Jones–Shafroth Act

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For the law regarding U.S. shipping, see Merchant Marine Act of 1920. For the law concerning government of the Philippines, see Jones Law (Philippines).
For other uses, see Jones Act.

The Jones–Shafroth Act (Pub.L. 64–368, 39 Stat. 951, enacted March 2, 1917) —also known as the Jones Act of Puerto Rico, Jones Law of Puerto Rico, or as the Puerto Rican Federal Relations Act of 1917— was an Act of the United States Congress, signed by President Woodrow Wilson on March 2, 1917.[a] The act superseded the Foraker Act and granted U.S. Citizenship to the people of Puerto Rico. It also created the Senate of Puerto Rico, established a bill of rights, and authorized the election of a Resident Commissioner (previously appointed by the President) to a four-year term. The act also exempted Puerto Rican bonds from federal, state, and local taxes regardless of where the bond holder resides.[b]

Impetus[edit]

The impetus for this legislation came from a complex of local and mainland interests. Puerto Ricans lacked internationally recognized citizenship; but the local council was wary of "imposing citizenship." Luis Muñoz Rivera,[1] the Resident Commissioner in Washington, argued in its favor, giving several significant speeches in the House of Representatives.[2] On 5 May 1916 he demanded:

"Give us now the field of experiment which we ask of you… It is easy for us to set up a stable republican government with all possible guarantees for all possible interests. And afterwards, when you… give us our independence… you will stand before humanity as a great creator of new nationalities and a great liberator of oppressed people."

Rep. William Atkinson Jones, (D-Virginia), chair of the House Committee on Insular Affairs, and Sen. John Shafroth, (D-Colorado), chair of the Committee on Pacific Islands and Puerto Rico, sponsored the legislation which bears their names.[3][4]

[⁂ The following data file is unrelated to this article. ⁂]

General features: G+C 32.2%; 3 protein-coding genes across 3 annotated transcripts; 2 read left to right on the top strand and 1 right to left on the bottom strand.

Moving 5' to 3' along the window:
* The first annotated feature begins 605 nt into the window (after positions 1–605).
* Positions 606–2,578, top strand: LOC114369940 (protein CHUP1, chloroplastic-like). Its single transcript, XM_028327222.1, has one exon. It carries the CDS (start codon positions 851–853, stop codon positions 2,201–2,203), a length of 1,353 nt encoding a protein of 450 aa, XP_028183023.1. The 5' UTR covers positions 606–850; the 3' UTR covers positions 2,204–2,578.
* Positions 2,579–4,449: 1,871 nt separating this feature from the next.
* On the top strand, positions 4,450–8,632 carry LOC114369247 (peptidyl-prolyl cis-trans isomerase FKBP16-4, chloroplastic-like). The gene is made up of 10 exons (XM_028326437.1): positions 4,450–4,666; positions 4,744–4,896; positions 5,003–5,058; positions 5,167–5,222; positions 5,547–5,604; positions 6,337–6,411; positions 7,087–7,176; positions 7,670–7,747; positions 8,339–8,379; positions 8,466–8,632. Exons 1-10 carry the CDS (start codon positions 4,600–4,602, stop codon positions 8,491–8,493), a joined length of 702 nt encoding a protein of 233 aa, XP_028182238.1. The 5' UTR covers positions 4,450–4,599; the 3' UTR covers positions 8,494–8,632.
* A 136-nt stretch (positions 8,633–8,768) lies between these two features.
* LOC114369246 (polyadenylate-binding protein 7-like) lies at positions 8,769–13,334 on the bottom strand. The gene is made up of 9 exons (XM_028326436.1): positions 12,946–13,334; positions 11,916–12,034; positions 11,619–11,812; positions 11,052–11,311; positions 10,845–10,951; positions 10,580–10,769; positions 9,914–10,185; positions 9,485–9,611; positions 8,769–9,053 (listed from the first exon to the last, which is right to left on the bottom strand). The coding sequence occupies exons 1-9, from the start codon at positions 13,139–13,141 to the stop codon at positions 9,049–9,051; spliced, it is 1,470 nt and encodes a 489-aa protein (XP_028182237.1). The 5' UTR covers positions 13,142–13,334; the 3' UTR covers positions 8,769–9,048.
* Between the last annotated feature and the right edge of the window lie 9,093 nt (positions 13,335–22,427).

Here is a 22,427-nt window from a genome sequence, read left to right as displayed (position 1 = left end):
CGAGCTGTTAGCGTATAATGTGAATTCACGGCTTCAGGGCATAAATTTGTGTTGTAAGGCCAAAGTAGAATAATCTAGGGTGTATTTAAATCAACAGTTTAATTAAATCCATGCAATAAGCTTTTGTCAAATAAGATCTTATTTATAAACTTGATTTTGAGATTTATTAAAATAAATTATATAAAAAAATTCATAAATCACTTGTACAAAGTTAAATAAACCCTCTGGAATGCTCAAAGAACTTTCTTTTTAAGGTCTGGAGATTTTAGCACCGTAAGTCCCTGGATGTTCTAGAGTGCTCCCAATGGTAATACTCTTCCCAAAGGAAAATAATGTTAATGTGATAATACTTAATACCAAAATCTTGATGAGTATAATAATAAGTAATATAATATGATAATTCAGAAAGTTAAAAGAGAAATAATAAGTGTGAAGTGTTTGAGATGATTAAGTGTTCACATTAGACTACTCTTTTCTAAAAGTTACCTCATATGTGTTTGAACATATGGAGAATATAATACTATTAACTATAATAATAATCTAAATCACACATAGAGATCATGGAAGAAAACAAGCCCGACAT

Major features[edit]

This Act made all citizens of Puerto Rico U.S. citizens[5] and reformed the system of government in Puerto Rico. In some respects, the governmental structure paralleled that of a state of the United States. Powers were separated among Executive, Judicial, and Legislative branches. The law also recognized certain civil rights through a bill of rights to be observed by the government of Puerto Rico (although trial by jury was not among them).

Citizenship[edit]

Conscription[edit]

When the Selective Service Act of 1917 was passed two months later, it allowed conscription (the draft) to be extended to the island. Some 20,000 Puerto Rican soldiers were sent to World War I.

Before the Act was signed, Puerto Rican residents of the island who were not citizens of the United States (their citizenship since 1898 was Puerto Rican) were considered as aliens. When Isabel Gonzalez arrived in New York from Puerto Rico, US Immigration attempted to deport her to Puerto Rico, but she appealed her case up to the US Supreme Court (see: Gonzales v. Williams). The court ruled that all Puerto Ricans had immigration rights to the mainland US. But, the Court fell just short of granting US citizenship status. Without citizenship, Puerto Ricans were ineligible for the draft. Prior to the Act, Puerto Ricans in the mainland United States who were permanent residents were required to register with the Selective Service System and could be drafted.[6][7]

Legislative branch[edit]

The Act created a legislative system comprising two houses: a Senate consisting of 19 members and a House of Representatives with 39 members. Under the Spanish colonial government, Puerto Rico had a unicameral legislature, the House of Delegates of Puerto Rico.

The legislature was to be elected by manhood suffrage (limited at the time to white males) for a term of four years. Acts of the Legislature could be vetoed by the governor, but his veto could be overridden by a two-thirds vote, in which case the President of the United States would make the final decision.

Matters relating to franchises and concessions were vested in a Public Service Commission, consisting of the heads of the executive departments, the auditor, and two elected commissioners. A Resident Commissioner to the United States was elected by popular vote for a four-year term; the Resident Commissioner's duties included representing Puerto Rico in the U.S. House of Representatives, with a voice but without vote, as well as before the executive departments in Washington.